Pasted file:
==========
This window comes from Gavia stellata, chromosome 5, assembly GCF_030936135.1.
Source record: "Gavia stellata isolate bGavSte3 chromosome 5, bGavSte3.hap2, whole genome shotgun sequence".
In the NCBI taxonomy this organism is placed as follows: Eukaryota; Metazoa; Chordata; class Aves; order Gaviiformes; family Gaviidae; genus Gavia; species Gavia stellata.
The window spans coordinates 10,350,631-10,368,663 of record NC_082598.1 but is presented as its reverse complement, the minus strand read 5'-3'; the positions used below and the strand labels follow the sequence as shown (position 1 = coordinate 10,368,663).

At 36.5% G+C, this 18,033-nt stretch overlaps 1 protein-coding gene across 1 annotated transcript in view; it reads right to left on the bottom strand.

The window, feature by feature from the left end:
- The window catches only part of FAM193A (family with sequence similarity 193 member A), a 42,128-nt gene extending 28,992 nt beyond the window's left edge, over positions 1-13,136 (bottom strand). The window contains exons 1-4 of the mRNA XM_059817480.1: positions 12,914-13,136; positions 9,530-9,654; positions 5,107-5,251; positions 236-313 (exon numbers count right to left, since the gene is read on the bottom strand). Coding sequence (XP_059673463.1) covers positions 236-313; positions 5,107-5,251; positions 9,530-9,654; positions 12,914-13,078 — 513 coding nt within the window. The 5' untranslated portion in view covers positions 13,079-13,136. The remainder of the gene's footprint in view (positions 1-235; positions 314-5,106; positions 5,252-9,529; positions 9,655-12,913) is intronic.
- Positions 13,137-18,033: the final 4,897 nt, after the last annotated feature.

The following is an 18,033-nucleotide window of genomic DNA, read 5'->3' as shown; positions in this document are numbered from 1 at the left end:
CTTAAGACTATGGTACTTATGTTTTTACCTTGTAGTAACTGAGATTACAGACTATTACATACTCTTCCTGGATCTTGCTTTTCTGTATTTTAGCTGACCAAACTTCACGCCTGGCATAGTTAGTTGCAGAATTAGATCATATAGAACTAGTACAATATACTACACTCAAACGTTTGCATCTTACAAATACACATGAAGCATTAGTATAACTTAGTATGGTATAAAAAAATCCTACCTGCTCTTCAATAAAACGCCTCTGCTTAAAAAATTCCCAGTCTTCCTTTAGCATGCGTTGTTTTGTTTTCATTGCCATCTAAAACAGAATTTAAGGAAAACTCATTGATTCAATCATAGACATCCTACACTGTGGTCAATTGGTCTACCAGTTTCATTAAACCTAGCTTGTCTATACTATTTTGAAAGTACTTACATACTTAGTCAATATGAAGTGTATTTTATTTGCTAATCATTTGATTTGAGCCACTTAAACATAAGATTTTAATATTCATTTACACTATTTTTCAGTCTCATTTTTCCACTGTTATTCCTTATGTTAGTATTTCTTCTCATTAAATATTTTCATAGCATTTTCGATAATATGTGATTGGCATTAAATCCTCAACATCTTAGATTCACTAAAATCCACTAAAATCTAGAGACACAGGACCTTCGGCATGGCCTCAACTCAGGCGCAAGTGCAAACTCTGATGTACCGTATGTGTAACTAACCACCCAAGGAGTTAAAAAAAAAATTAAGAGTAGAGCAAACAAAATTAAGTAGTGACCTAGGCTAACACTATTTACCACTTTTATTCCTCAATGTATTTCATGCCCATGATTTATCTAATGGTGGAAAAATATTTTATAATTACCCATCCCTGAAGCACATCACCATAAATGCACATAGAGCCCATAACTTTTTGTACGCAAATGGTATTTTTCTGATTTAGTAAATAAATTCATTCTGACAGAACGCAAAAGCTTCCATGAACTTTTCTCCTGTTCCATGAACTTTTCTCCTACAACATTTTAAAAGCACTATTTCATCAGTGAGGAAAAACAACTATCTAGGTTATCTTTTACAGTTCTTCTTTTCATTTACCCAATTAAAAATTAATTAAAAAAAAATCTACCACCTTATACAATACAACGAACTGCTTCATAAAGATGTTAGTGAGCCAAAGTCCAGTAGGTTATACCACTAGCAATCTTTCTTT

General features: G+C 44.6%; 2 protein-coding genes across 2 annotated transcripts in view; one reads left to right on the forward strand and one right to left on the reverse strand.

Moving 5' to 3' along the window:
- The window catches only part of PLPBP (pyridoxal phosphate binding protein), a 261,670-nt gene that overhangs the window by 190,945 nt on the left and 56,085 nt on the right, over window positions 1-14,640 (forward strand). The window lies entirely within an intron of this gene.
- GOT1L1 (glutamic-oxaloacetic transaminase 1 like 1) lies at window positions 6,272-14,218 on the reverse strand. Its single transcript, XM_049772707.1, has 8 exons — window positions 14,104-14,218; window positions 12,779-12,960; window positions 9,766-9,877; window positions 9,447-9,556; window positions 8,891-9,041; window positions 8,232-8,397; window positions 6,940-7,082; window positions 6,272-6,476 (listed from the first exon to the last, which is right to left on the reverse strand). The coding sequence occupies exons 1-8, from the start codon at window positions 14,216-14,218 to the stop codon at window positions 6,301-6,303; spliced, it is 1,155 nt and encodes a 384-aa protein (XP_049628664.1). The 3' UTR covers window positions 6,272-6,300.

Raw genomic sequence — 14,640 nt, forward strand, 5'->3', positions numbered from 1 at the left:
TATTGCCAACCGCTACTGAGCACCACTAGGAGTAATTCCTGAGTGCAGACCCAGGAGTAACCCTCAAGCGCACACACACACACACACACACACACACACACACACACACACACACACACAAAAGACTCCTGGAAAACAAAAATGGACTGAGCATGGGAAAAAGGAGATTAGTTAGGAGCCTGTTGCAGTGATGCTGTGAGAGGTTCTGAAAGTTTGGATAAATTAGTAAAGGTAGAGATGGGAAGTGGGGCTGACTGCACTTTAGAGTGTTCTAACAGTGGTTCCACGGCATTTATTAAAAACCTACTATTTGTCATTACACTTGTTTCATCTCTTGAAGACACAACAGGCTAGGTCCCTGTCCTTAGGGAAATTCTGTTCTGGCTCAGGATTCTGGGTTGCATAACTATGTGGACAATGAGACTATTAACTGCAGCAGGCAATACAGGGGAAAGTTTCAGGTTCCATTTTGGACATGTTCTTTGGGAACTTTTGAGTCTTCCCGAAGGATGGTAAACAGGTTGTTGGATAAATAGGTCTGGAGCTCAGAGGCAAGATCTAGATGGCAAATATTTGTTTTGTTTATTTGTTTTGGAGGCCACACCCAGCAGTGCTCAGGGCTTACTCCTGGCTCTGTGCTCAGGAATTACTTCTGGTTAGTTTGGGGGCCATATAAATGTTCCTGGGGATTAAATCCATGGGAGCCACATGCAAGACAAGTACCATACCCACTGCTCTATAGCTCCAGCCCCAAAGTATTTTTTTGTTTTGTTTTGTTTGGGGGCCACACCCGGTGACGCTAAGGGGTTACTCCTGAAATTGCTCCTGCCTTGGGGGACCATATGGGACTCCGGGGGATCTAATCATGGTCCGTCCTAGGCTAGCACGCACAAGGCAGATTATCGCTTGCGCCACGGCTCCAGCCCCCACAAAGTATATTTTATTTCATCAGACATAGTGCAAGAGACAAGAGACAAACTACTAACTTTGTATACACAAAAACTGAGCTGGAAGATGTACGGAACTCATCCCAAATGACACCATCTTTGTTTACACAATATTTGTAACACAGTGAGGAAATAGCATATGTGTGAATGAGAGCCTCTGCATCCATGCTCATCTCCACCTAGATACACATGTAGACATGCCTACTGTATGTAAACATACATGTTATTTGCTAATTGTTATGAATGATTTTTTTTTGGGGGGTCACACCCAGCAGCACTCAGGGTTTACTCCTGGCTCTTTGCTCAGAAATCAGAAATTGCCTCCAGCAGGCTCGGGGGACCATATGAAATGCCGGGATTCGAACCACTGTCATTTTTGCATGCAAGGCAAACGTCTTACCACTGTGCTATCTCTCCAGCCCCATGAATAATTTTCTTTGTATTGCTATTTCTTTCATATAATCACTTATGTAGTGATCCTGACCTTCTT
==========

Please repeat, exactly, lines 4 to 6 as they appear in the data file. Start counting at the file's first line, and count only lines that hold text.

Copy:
The window spans coordinates 10,350,631-10,368,663 of record NC_082598.1 but is presented as its reverse complement, the minus strand read 5'-3'; the positions used below and the strand labels follow the sequence as shown (position 1 = coordinate 10,368,663).

At 36.5% G+C, this 18,033-nt stretch overlaps 1 protein-coding gene across 1 annotated transcript in view; it reads right to left on the bottom strand.

The window, feature by feature from the left end: